Whereas, the South Carolina General Assembly finds that academic freedom by teachers is important to the mission of schools as well as the principles of academia, and that teachers should have freedom to teach or communicate ideas or facts, including those that are inconvenient to external political groups or to authorities, without being targeted for repression, job loss, or imprisonment, and that this right to expression includes the right to express or exercise a religious belief. Now, therefore,

Be it enacted by the General Assembly of the State of South Carolina:

SECTION 1. Article 5, Chapter 1, Title 59 of the 1976 Code is amended by adding: “Section 59-1-444. A teacher employed by a public school district may express a religious viewpoint, and also may conduct or participate in any student-led prayer or student-organized prayer groups, religious clubs, or other religious gatherings organized by students of a public school pursuant to Section 59-1-435, Section 59-1-441, or Section 59-1-442, or another provision of law.”

SECTION 2. This act takes effect upon approval by the Governor.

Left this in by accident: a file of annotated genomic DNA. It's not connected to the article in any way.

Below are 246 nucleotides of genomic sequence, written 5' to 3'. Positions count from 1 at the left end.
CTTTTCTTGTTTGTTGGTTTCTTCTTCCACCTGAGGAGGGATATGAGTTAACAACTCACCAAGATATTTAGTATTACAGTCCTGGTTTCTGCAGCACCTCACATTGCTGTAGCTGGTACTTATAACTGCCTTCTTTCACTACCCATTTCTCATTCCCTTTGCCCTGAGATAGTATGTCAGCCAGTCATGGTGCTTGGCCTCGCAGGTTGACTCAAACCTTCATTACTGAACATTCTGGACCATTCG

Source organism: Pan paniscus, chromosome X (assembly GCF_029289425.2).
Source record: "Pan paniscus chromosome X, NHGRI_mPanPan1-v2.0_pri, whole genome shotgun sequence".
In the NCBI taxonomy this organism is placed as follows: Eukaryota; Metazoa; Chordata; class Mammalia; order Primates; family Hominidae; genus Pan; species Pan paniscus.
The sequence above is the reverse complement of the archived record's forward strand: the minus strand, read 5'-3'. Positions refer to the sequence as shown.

That’s the whole thing. It’s been referred to the Committee on Education and Public Works. We think that with this link the progress of the bill can be tracked: H 3345 General Bill, By Chumley, Burns and Long.

If it passes, it would literally let the state’s public schools become the equivalent of Sunday schools. The bill isn’t limited as to any specific religion, so there may be some debate about what “academic freedom” means in this context. The South Carolina legislative session for 2017 convenes on 10 January and is scheduled adjourn on 01 June. It should be interesting to see what happens to this legislative masterpiece.

Copyright © 2016. The Sensuous Curmudgeon. All rights reserved.

add to del.icio.usAdd to Blinkslistadd to furlDigg itadd to ma.gnoliaStumble It!add to simpyseed the vineTailRankpost to facebook

. AddThis Social Bookmark Button . Permalink for this article

11 responses to “South Carolina’s 2017 ‘Academic Freedom’ Bill

  1. I wonder how those Baptist boys would feel if the Pentecostal teacher started praying in tongues.